May 2023 Safety Coach: Let Balloons Go, Hold on to Safety

Share Post:

June is National Safety Month and that means it's time to celebrate safety.

Safety Coach
Value Proposition

Each year, the National Safety Council celebrates safety in June during National Safety Month.

Safety matters every day of the year, though it doesn’t always get the attention it deserves. It’s the difference between getting home from a normal day at work and never making it home again.

While driver and transportation safety are crucial parts of a comprehensive safety program, National Safety Month in June is the perfect time to recognize and celebrate the value of safety in other areas, too. For more than 25 years, the National Safety Council has provided free weekly resources during National Safety Month to highlight leading causes of preventable injury and death, both on and off the job. This year’s topics are:

  • Week 1: Emergency preparedness
  • Week 2: Slips, trips and falls
  • Week 3: Heat-related illness
  • Week 4: Hazard recognition

From natural disasters to workplace hazards, there is no shortage of dangers facing your workforce. Insights-based tools from NSC can help you create a culture of safety where everyone – from leaders and safety professionals to individual workers – does their part, not just in June but all year long.

Encourage employees to take the Safe at Work Pledge.

Remind your workers that doing their part today can help save a life tomorrow, maybe even their own. You can choose a day or week in June to encourage your team to wear green – the universal color of safety – and hold up the printable #GoGreenForSafety sign in photos. You can also take the NSC SafeatWork Pledge and ask workers to follow your lead to:

  • Help improve workplace safety programs
  • Report hazards promptly and suggest solutions
  • Be a good safety role model for friends and family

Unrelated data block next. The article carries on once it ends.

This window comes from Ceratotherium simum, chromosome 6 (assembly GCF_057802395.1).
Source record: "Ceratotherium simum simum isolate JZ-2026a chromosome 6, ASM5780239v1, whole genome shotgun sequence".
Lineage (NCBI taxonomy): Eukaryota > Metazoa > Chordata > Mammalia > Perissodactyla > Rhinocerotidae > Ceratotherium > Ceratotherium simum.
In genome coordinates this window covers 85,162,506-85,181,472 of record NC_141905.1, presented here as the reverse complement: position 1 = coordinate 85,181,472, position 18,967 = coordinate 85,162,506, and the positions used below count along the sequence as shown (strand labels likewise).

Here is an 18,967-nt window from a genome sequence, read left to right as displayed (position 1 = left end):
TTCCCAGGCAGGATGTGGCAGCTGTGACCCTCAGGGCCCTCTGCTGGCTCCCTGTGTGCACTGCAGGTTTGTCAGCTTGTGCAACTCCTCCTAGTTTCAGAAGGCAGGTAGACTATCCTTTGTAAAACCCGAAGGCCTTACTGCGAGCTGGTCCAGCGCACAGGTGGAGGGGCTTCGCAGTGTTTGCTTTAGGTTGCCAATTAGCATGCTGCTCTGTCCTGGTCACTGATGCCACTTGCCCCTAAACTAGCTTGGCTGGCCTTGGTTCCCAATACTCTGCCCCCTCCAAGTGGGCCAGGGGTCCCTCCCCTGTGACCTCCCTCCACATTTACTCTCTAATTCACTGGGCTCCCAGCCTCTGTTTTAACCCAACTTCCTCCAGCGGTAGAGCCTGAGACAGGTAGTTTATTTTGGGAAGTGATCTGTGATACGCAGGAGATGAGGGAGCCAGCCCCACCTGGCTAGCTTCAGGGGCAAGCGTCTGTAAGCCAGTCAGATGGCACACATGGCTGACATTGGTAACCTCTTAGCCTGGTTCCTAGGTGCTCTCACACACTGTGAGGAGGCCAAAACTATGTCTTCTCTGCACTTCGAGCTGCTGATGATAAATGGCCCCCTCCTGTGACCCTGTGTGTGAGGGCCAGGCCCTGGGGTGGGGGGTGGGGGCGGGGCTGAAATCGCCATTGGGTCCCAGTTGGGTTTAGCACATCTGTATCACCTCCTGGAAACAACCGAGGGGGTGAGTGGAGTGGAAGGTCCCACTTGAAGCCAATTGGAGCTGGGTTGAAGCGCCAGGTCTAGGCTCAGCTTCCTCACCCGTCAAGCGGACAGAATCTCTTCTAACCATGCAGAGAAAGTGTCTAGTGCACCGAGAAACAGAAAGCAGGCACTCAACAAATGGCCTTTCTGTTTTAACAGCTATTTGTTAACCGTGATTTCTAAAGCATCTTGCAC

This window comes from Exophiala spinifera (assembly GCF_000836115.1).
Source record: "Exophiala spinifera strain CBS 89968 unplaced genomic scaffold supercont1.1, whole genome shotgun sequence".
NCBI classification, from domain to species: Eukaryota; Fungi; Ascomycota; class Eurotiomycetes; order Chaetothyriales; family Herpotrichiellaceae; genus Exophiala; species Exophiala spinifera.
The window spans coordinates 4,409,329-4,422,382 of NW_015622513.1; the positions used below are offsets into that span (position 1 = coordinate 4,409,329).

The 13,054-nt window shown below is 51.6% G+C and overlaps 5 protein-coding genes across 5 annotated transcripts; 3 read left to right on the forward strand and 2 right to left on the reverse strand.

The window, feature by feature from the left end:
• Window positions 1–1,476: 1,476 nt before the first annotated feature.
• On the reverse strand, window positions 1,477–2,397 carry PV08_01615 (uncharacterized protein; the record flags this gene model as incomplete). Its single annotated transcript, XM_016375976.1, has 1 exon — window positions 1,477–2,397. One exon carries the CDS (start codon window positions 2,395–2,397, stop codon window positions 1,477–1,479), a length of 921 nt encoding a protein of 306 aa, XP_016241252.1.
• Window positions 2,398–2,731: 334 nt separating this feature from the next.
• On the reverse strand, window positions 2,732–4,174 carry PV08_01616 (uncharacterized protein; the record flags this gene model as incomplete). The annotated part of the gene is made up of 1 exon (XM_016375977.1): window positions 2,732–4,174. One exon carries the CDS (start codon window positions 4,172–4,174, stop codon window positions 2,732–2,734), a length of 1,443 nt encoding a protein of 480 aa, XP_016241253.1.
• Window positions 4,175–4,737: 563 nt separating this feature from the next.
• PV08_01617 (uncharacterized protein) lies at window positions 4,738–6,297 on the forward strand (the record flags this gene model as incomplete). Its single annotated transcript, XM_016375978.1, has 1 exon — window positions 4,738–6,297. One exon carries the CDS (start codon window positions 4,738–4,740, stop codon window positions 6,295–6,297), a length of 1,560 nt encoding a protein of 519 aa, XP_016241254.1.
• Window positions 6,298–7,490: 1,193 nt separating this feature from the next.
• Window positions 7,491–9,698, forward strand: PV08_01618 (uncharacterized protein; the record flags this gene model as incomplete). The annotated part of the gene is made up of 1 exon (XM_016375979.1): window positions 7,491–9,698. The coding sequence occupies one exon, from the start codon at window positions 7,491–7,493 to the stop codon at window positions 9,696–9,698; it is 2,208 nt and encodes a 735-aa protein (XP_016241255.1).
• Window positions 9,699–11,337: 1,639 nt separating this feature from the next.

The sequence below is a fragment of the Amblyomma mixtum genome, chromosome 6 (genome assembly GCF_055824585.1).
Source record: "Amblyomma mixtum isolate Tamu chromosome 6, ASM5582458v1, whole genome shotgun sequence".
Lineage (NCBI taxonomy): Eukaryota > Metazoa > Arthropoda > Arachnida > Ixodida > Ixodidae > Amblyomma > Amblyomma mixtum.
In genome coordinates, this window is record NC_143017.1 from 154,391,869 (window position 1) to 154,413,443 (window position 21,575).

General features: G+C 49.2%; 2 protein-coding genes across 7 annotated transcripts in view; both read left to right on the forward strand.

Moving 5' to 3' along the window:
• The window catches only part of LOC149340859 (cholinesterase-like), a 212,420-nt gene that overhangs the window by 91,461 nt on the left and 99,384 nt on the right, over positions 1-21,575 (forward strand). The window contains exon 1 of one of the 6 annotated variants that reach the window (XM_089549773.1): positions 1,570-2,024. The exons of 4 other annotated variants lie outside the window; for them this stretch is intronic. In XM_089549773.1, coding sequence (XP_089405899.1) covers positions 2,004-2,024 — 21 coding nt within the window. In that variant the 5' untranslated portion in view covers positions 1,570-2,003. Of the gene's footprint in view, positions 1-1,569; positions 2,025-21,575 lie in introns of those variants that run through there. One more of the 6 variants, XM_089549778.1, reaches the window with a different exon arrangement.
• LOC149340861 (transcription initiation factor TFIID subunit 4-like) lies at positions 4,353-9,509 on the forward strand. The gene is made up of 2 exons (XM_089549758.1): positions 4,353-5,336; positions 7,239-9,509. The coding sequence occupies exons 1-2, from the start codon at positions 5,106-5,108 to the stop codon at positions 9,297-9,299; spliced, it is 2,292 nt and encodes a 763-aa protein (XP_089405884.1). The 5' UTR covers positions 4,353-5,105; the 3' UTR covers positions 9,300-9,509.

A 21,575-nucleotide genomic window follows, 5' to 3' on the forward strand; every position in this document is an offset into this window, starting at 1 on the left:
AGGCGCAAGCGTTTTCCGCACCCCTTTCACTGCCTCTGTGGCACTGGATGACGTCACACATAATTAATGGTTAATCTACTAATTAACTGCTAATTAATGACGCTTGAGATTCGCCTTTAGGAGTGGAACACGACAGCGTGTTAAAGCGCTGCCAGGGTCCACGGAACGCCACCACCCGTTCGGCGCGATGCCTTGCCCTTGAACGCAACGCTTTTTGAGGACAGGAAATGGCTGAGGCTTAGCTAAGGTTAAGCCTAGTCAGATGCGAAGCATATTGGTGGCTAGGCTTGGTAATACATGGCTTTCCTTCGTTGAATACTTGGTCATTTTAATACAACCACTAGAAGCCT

Visit to access your free materials and partner with NSC to give safety the spotlight it deserves this National Safety Month.

A worker is pictured securing cargo before heading out on a delivery.
Join us in observing Secure Your Load Day on June 6.

Tailgate Talk
Secure Your Load

Road debris is a contributing factor in thousands of crashes every year in the U.S. Hundreds of people are hurt or killed, and billions of dollars are spent on clean-up projects. The dollars amount to nothing compared to the heartache felt by those who have had their lives altered.

Many of these incidents can be traced to an unsecured load. Work for positive change and join us June 6 in the national observance of Secure Your Load Day. How can you tackle this safety issue? Start by reviewing your policies and procedures for loading trucks, flatbeds, delivery vans and pickups.

Then, share tips your employees and their family members can use in the coming months, during the height of moving, garage sale and DIY season.

While on the go, pack your trailer, pickup or flatbed as if friends or relatives were following behind:

  • Tie down your load with rope, netting or straps
  • Tie large objects directly to your vehicle or trailer
  • Consider covering the entire load with a sturdy tarp or netting
  • Don’t forget to secure livestock

In a crash, a 20-pound object traveling at 55 mph hits with the force of about 1,100 pounds on impact. A small load of lumber weighs a lot more than 20 pounds. Go out of your way to protect yourself and others.

Share a little about the history of Secure Your Load Day during a safety meeting:

  • Robin Abel, a resident of Renton, Washington, founded this safety observance. She has worked to make U.S. roads safer since her daughter was blinded and nearly killed in an unsecured load crash in 2004.
  • Robin worked to pass Maria’s Law, making an unsecured load that causes significant property damage, injury or death a crime. Robin tells the story in her book, Out of Nowhere.
  • Today, most states have signed proclamations declaring June 6 as Secure Your Load Day, including Texas.

Download these free resources from Abel’s website to promote road safety:

What else can you do?

Safety and security often go hand-in-hand. When you take steps to reduce risk when hauling cargo, everybody wins.